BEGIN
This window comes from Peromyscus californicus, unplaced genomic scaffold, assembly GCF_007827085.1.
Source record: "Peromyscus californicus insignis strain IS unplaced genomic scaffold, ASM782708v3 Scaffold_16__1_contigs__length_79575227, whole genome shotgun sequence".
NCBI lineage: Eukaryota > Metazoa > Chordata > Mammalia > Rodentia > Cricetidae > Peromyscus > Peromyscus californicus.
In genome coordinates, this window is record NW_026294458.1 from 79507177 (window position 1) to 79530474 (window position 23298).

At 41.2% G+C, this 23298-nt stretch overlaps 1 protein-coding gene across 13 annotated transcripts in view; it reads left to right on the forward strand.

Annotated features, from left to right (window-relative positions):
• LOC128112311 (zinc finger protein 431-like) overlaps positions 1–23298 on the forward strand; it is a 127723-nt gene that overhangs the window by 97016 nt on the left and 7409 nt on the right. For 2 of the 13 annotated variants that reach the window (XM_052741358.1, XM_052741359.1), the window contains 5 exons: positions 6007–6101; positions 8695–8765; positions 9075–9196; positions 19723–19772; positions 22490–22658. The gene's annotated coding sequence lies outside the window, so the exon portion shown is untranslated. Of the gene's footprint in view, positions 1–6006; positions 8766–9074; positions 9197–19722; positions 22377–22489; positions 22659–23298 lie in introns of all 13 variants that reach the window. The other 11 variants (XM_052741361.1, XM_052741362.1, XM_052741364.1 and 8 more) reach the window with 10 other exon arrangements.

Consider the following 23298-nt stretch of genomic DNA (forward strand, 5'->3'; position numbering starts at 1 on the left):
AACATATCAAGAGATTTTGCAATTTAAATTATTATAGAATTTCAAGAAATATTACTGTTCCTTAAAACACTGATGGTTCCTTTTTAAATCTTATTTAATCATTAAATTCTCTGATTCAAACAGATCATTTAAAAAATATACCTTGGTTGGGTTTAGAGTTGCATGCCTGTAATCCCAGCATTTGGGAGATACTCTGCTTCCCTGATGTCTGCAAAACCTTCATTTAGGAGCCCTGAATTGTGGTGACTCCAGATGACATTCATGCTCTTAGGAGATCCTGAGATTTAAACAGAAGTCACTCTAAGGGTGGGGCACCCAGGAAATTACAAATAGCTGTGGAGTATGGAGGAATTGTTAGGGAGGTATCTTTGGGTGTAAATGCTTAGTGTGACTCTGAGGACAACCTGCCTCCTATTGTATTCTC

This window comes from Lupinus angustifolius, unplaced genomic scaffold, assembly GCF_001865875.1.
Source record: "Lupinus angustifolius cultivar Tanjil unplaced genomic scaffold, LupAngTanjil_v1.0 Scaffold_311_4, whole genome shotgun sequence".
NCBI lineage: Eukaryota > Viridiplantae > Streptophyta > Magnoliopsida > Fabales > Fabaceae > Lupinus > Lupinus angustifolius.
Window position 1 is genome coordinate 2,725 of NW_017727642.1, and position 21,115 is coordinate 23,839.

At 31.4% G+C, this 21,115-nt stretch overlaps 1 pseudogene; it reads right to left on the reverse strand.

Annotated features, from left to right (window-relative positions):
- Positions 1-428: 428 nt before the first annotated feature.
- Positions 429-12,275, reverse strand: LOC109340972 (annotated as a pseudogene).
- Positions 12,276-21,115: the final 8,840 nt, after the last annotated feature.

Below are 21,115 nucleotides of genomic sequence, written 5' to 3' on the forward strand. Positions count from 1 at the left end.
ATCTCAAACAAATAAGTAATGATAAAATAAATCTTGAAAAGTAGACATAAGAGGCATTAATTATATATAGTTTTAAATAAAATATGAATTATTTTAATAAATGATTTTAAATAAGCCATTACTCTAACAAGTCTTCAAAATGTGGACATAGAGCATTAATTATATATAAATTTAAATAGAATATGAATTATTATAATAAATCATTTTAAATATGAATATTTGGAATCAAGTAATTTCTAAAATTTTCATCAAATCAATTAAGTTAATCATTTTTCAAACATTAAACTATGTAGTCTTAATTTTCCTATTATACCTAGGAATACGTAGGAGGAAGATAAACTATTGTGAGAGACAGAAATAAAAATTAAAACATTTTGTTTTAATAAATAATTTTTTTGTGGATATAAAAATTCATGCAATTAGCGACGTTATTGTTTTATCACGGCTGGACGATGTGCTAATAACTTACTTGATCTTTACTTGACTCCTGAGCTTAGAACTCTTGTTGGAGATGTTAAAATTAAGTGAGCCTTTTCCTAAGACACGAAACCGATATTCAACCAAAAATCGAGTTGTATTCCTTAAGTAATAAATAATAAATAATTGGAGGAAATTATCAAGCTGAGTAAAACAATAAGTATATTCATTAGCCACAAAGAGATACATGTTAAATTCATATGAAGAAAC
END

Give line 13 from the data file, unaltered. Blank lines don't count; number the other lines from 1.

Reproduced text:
Window position 1 is genome coordinate 2,725 of NW_017727642.1, and position 21,115 is coordinate 23,839.